Ask LH: How Can I Organise Myself When Work Blocks All The Good Apps?

Ask LH: How Can I Organise Myself When Work Blocks All The Good Apps?

Hi Lifehacker, I love the ideas you have presented for using Evernote and other programs to stay organised. However, I work in Defence and many websites are blocked here for security reasons. Dropbox and Evernote are the main killers for me. Do you have any ideas for staying organised between work and home life when tools like those are not available? Currently I email myself things I want to remember. Thanks, Organising Optimist

Locked keyboard picture from Shutterstock

Dear OO,

One possible solution is to move these apps over to your smartphone, as 3G access is unlikely to be blocked in your workplace. Dropbox and Evernote are both available on Android, iOS and Windows Phone, so this shouldn’t be an issue regardless of which mobile platform you use. When combined with email, it should be easy enough to transfer files/ideas to and from your work computer.

If you’d prefer not to churn through your phone’s data, you can often find portable, self-contained versions of apps which you can drop onto a USB key and run without installing anything on your work computer. (DropboxPortableAHK, for example, is a portable version of Dropbox that comes with Auto Hotkey included.)

For a more old school approach, you could try making notes in a paper notebook and schedule five minutes a day to transfer all the details. Otherwise, you might be able to pick up some tips from our guide on how to be productive in an overly secured workplace.

Finally, it might also be worth having a chat to your IT department about the issue. If you can convince them it’s hampering productivity they may be able to provide you with a virtual drive for non-sanctioned software installations and downloads.

If our readers have any alternative suggestions — particularly for Defense environments — do let OO know in the comments section below.


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  • HA! Good luck.
    I can’t even charge my phone through the USB of a DRN computer. Use your own laptop/tablet/phone over a 3g internet connection.

    • Simply being “portable” doesn’t mean it will run and/or work.

      I would hope if corporate security policy says that certain apps or types of apps can’t be used, it is enforced by a method that is actually effective.

  • Wouldn’t recommend portable apps as a solution.. “Hey you seem to be using an application that we don’t allow, oh but that’s ok its running from a USB drive, which you probably brought from home and shouldn’t really be plugging in eitherrr.. wait.. what..”

    In pretty much any organization of scale, you agree to certain terms that ensure your access to all systems within the organization. This means if you breach policy, you can effectively lose your job..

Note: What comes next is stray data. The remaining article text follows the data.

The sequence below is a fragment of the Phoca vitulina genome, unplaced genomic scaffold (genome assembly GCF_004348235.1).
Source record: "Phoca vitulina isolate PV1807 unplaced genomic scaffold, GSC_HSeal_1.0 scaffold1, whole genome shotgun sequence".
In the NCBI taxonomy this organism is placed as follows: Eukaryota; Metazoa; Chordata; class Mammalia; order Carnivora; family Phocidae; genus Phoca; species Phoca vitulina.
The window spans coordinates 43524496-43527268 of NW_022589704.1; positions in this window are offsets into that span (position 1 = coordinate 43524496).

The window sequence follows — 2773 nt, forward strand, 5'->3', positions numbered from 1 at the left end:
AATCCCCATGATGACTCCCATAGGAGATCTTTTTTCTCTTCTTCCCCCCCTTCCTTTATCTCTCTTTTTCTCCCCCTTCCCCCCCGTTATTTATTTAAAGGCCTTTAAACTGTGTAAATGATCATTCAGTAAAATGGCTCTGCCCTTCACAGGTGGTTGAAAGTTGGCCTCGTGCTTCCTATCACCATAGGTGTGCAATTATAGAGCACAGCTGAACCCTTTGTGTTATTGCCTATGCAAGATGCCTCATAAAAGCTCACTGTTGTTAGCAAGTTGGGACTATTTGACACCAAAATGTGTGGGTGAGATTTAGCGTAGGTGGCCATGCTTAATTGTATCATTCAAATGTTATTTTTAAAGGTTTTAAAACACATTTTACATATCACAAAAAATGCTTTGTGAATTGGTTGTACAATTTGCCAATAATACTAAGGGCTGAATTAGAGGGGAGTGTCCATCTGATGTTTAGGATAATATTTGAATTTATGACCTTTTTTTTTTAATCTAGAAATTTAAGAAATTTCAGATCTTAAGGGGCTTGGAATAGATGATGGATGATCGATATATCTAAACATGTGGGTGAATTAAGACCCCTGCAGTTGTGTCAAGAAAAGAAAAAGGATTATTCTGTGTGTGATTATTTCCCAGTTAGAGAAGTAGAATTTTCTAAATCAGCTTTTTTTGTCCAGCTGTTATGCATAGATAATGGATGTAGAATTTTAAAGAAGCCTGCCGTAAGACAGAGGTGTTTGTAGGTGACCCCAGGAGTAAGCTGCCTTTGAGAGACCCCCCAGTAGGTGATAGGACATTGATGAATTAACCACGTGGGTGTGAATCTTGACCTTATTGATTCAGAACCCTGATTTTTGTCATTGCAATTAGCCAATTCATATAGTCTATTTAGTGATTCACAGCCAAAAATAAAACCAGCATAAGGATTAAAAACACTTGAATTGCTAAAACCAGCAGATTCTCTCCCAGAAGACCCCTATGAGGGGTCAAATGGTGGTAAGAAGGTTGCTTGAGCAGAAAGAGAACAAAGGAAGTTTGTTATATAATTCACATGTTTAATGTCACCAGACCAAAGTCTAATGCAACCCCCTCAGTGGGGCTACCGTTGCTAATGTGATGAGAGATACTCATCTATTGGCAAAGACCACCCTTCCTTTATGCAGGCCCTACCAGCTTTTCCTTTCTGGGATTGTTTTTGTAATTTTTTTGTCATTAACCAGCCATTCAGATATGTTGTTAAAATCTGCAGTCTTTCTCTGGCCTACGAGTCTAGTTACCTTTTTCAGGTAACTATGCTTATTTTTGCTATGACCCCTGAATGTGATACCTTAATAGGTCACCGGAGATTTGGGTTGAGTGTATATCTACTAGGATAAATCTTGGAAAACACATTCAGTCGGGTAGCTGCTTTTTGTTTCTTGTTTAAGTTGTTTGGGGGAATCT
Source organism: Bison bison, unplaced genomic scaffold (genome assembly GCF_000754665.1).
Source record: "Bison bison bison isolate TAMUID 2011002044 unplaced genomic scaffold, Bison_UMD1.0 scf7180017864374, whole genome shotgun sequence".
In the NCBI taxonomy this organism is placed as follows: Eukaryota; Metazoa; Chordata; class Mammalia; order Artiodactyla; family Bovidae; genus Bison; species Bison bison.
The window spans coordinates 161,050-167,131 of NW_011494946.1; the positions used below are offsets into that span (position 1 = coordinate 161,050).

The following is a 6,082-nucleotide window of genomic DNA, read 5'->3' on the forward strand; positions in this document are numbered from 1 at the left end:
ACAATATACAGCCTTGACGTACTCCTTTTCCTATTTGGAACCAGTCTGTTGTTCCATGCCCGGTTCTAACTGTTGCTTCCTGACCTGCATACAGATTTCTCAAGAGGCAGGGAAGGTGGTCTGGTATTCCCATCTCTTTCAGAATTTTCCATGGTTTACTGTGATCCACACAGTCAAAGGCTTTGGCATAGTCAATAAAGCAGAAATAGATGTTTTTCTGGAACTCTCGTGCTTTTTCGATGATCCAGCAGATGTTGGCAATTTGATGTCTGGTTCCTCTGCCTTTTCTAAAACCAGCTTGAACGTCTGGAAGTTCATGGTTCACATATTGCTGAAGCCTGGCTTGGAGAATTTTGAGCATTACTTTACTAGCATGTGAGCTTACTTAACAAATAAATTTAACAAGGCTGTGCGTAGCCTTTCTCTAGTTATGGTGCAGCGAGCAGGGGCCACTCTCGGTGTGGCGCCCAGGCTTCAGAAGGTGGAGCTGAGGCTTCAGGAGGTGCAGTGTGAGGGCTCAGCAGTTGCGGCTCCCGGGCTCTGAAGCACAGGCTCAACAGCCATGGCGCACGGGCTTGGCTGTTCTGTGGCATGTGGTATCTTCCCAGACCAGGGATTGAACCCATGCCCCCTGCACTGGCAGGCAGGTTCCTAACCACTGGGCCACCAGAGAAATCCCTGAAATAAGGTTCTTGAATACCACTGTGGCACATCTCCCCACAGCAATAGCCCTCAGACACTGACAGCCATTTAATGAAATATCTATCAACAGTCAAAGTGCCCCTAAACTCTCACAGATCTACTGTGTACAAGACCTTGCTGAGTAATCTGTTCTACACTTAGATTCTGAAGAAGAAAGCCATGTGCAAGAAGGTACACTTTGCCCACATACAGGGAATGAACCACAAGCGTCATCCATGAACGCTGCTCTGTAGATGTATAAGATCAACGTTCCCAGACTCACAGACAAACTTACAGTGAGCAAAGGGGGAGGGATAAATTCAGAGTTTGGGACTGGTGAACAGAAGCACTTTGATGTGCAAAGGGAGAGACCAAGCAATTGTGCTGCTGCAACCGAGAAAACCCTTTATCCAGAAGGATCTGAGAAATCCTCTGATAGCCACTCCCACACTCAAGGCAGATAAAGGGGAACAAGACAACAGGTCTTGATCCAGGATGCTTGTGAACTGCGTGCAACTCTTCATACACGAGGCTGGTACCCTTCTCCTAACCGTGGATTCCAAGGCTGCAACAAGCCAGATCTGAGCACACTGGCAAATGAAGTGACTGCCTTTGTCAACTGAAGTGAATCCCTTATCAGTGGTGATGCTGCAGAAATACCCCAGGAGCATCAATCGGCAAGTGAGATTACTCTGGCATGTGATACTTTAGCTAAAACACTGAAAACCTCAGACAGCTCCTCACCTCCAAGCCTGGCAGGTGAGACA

Quite often policies like this exist because within such system is no method for them to control the distribution of quite probably confidential data (even if you don’t realise it). For example, if someone uses evernote for all their work, and then leaves or is terminated – they have no way of reclaiming such documents.

    Not that official methods are quite often any better… but still, they are entitled to try. A business is a trust relationship, get on board or perhaps find a more suitable employer who does give you such freedom 🙂

  • Portable apps are a big no-no, and USB drives won’t even function. Virtual drives aren’t going to happen either. If you work on a site that allows phones that is your best bet, otherwise you are stuck.

  • If you are going to approach your IT group as one possible solution that Lifehacker suggested, I suggest you bring them a Security Solution like that is a Privacy, Security and Collaboration layer on top of Dropbox.

    Try it out, it is free for consumers.

    If you need help with your IT department, drop me an email [email protected].

    I hope this helps.


  • Depending on what they do at Defence, mobile apps might not really be a good solution as in some areas you are required to surrender your phone. Also agree with portable apps being a big no no. At the company I work at you aren’t allowed to copy data on to a stick unless it’s encrypted which can have some incompatibilities at home (ie, our software doesn’t work on OSX).

    My advise, do your own personal management on your own devices. If you find that you are using these tools for work related things, submit a business case and have it reviewed, but be prepared for resistance. Most workplaces do offer you what you need to do your job and anything blocked is blocked for a reason. Go through the proper channels to have sites unblocked or apps approved, you would be surprised what you can get done when you ask nicely and have a good reason to support the application.

  • We have the same problem at my employer. The imperfect option I found is getting the most out the productivity applications installed on my office desktop … and then using their sanctioned VPN solution to access it and the network remotely.

    It has many limitations, but at least I can access all my files/tasks/calendar/email/etc anywhere.

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